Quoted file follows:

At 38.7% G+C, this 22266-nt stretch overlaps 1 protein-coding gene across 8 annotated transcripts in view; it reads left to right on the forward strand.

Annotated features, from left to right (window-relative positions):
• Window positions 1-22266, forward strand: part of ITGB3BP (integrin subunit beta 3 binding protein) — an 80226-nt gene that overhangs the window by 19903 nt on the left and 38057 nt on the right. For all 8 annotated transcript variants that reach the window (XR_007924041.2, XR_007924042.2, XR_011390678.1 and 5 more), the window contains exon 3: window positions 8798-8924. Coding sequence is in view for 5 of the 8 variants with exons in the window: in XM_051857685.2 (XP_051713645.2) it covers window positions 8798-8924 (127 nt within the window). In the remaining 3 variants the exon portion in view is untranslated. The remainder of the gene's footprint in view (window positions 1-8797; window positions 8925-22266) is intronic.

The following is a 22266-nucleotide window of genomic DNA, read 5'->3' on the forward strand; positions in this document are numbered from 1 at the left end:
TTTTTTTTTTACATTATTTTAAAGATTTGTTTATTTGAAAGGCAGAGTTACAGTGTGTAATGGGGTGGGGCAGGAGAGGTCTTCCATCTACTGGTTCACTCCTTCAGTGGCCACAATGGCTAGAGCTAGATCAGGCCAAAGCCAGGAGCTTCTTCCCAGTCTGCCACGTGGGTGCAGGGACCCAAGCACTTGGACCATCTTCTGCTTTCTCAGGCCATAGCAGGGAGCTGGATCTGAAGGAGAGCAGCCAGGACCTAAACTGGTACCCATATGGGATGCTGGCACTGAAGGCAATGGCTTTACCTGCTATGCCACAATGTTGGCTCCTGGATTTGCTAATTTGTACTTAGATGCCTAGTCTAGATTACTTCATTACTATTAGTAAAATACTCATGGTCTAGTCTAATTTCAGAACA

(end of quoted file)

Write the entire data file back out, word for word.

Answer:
At 38.7% G+C, this 22266-nt stretch overlaps 1 protein-coding gene across 8 annotated transcripts in view; it reads left to right on the forward strand.

Annotated features, from left to right (window-relative positions):
• Window positions 1-22266, forward strand: part of ITGB3BP (integrin subunit beta 3 binding protein) — an 80226-nt gene that overhangs the window by 19903 nt on the left and 38057 nt on the right. For all 8 annotated transcript variants that reach the window (XR_007924041.2, XR_007924042.2, XR_011390678.1 and 5 more), the window contains exon 3: window positions 8798-8924. Coding sequence is in view for 5 of the 8 variants with exons in the window: in XM_051857685.2 (XP_051713645.2) it covers window positions 8798-8924 (127 nt within the window). In the remaining 3 variants the exon portion in view is untranslated. The remainder of the gene's footprint in view (window positions 1-8797; window positions 8925-22266) is intronic.

The following is a 22266-nucleotide window of genomic DNA, read 5'->3' on the forward strand; positions in this document are numbered from 1 at the left end:
TTTTTTTTTTACATTATTTTAAAGATTTGTTTATTTGAAAGGCAGAGTTACAGTGTGTAATGGGGTGGGGCAGGAGAGGTCTTCCATCTACTGGTTCACTCCTTCAGTGGCCACAATGGCTAGAGCTAGATCAGGCCAAAGCCAGGAGCTTCTTCCCAGTCTGCCACGTGGGTGCAGGGACCCAAGCACTTGGACCATCTTCTGCTTTCTCAGGCCATAGCAGGGAGCTGGATCTGAAGGAGAGCAGCCAGGACCTAAACTGGTACCCATATGGGATGCTGGCACTGAAGGCAATGGCTTTACCTGCTATGCCACAATGTTGGCTCCTGGATTTGCTAATTTGTACTTAGATGCCTAGTCTAGATTACTTCATTACTATTAGTAAAATACTCATGGTCTAGTCTAATTTCAGAACA